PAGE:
IT'S HERE. Thanks to all our amazing listeners who contributed to our fundraiser! We hit our goal, and as promised, we're bringing you a review of Emily Bronte's Wuthering Heights, the 1992 movie starring Ralph Fiennes and Juliette Binoche (note, we tried to get those two dots over the "e" in Bronte, then decided we have our lives to live). Join us as we give this difficult text a second look, reframe our understanding of the story, and try to find a rainbow out on those stormy moors. And stay tuned after the Wheatsheaf mailbag portion of the show for some vanity bonus content!
Another movie review! Maggie and Kristin tackle the delightful 1940 adaptation of Pride and Prejudice starring Greer Garson and Sir Laurence Olivier. We adored this absolute gem of a movie for its light tone, its fantastic performances, and its imaginative departures from the original story. We also reference information from a book we previously reviewed, The Making of Jane Austen by Devoney Looser, which contains a ton of valuable background information and insight into how this movie was made. For more information on this book, check out episode 35 of our podcast!
Please join us for an interview with debut author Natalie Jenner, whose delightful book THE JANE AUSTEN SOCIETY was released in May 2020 from St. Martin's Press (NA) and Orion (UK). The book follows a group of unlikely Janeites in postwar England who come together to save Chawton cottage, and wind up saving themselves instead (through reading Jane, of course!). We discuss Natalie's personal relationship with Austen, her connection to Chawton, and what inspired her to create her story and characters. We also delve into some fascinating insights about Austen's work that are woven into the book. As a meditation on what Austen can mean to us through difficult times, The Jane Austen Society is the perfect book for First Impressions listeners, especially those ready to experiment with reading Austen-related fiction. SPOILER NOTE: Although we attempt to avoid major spoilers in this podcast, we do discuss the book's characters and relationships in depth. If you like to be completely unaware of these details when you begin a new book, we recommend only listening to the first 15 minutes or so of this podcast!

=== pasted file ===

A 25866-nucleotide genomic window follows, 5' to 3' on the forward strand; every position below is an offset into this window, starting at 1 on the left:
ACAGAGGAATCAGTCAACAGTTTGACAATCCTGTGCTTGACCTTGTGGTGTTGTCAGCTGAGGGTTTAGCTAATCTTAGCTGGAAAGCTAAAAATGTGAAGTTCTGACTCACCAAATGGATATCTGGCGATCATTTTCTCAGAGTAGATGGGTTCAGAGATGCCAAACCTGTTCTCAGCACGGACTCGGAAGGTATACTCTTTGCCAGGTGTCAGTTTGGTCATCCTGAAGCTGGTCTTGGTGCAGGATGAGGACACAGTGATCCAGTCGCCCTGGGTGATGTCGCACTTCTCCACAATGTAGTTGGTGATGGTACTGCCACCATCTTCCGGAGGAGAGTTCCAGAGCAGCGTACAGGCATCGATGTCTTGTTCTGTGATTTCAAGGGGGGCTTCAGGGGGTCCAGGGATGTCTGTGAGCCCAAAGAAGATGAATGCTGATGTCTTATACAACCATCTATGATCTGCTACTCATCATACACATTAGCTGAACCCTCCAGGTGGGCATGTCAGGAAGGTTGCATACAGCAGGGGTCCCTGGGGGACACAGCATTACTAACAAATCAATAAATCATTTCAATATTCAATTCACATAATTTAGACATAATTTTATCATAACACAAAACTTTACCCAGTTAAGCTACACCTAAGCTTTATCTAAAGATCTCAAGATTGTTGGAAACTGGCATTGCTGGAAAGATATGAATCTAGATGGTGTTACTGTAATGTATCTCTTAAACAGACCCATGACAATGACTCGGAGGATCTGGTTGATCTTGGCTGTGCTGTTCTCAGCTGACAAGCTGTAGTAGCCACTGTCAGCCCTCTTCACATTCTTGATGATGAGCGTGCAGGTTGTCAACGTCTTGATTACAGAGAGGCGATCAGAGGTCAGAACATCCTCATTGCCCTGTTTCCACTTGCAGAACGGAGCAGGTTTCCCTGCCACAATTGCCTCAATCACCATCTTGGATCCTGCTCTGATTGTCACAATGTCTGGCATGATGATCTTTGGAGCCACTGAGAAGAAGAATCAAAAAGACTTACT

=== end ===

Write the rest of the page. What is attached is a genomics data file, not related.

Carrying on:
And now for something completely different! Once again we have another just *slightly* off-topic minipod for a little extra fun in these crazy days. In this episode, Maggie, Kristin, and Special Guest (TM) Kevin take on hit Star Wars universe series The Mandalorian. Plus, you get bonus Bay content, as he keeps us on track when our Star Wars knowledge fails us. SPOILER ALERT: This episode includes details about Season 1 of The Mandalorian. But don't you deserve to be spoiled? After all, you work hard.
Maggie and Kristin welcome Sarah Pesce of Lopt & Cropt to continue our exploration of the wonderful world of Jane Austen Fan Fiction, this time from an editor's perspective! In our lively discussion, Sarah explains how reading JAFF can provide new insight into Austen's original works. She gives us a tour of the JAFF universe with an overview of online archives, an explanation of common tropes used in the romance world, and a fantastic list of recommendations that will keep us busy for quite some time! Have you ever wondered what Jane Austen's works have in common with science fiction or fantasy? Join us to find out!